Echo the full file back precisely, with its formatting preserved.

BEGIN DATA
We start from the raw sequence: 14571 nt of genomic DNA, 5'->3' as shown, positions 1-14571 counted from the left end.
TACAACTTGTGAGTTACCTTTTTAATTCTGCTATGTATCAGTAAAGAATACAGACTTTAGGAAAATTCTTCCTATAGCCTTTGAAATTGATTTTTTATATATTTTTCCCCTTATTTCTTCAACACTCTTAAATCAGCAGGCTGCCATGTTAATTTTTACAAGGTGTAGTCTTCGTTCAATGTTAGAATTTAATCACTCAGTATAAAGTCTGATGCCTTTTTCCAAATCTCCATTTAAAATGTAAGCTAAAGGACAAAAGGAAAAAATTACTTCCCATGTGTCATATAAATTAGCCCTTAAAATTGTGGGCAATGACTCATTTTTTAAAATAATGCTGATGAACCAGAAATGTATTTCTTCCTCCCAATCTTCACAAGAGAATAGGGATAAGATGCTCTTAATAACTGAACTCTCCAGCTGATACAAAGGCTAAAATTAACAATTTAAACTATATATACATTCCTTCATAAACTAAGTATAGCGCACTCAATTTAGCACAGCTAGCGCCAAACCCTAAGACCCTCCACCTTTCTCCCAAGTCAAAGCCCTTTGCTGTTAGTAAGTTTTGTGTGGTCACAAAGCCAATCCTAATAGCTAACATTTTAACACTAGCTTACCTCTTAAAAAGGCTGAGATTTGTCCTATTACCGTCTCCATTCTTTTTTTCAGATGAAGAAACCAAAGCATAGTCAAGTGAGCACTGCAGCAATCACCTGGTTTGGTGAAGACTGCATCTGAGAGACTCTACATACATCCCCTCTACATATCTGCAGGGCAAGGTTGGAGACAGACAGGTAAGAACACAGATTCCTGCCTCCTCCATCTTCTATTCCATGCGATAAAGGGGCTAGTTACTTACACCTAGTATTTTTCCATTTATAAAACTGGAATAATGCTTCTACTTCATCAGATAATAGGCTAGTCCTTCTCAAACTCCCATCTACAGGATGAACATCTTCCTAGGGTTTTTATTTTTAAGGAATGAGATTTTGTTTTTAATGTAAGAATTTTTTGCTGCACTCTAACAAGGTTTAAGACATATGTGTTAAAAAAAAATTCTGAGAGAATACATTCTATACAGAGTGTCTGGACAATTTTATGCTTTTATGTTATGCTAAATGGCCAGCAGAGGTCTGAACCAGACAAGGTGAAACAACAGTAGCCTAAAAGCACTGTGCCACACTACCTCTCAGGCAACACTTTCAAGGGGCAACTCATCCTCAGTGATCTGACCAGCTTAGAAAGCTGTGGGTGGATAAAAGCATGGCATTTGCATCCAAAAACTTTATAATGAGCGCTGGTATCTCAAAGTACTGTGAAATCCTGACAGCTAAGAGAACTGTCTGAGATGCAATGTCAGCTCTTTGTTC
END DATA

We start from the raw sequence: 14571 nt of genomic DNA, 5'->3' as shown, positions 1-14571 counted from the left end.
TACAACTTGTGAGTTACCTTTTTAATTCTGCTATGTATCAGTAAAGAATACAGACTTTAGGAAAATTCTTCCTATAGCCTTTGAAATTGATTTTTTATATATTTTTCCCCTTATTTCTTCAACACTCTTAAATCAGCAGGCTGCCATGTTAATTTTTACAAGGTGTAGTCTTCGTTCAATGTTAGAATTTAATCACTCAGTATAAAGTCTGATGCCTTTTTCCAAATCTCCATTTAAAATGTAAGCTAAAGGACAAAAGGAAAAAATTACTTCCCATGTGTCATATAAATTAGCCCTTAAAATTGTGGGCAATGACTCATTTTTTAAAATAATGCTGATGAACCAGAAATGTATTTCTTCCTCCCAATCTTCACAAGAGAATAGGGATAAGATGCTCTTAATAACTGAACTCTCCAGCTGATACAAAGGCTAAAATTAACAATTTAAACTATATATACATTCCTTCATAAACTAAGTATAGCGCACTCAATTTAGCACAGCTAGCGCCAAACCCTAAGACCCTCCACCTTTCTCCCAAGTCAAAGCCCTTTGCTGTTAGTAAGTTTTGTGTGGTCACAAAGCCAATCCTAATAGCTAACATTTTAACACTAGCTTACCTCTTAAAAAGGCTGAGATTTGTCCTATTACCGTCTCCATTCTTTTTTTCAGATGAAGAAACCAAAGCATAGTCAAGTGAGCACTGCAGCAATCACCTGGTTTGGTGAAGACTGCATCTGAGAGACTCTACATACATCCCCTCTACATATCTGCAGGGCAAGGTTGGAGACAGACAGGTAAGAACACAGATTCCTGCCTCCTCCATCTTCTATTCCATGCGATAAAGGGGCTAGTTACTTACACCTAGTATTTTTCCATTTATAAAACTGGAATAATGCTTCTACTTCATCAGATAATAGGCTAGTCCTTCTCAAACTCCCATCTACAGGATGAACATCTTCCTAGGGTTTTTATTTTTAAGGAATGAGATTTTGTTTTTAATGTAAGAATTTTTTGCTGCACTCTAACAAGGTTTAAGACATATGTGTTAAAAAAAAATTCTGAGAGAATACATTCTATACAGAGTGTCTGGACAATTTTATGCTTTTATGTTATGCTAAATGGCCAGCAGAGGTCTGAACCAGACAAGGTGAAACAACAGTAGCCTAAAAGCACTGTGCCACACTACCTCTCAGGCAACACTTTCAAGGGGCAACTCATCCTCAGTGATCTGACCAGCTTAGAAAGCTGTGGGTGGATAAAAGCATGGCATTTGCATCCAAAAACTTTATAATGAGCGCTGGTATCTCAAAGTACTGTGAAATCCTGACAGCTAAGAGAACTGTCTGAGATGCAATGTCAGCTCTTTGTTC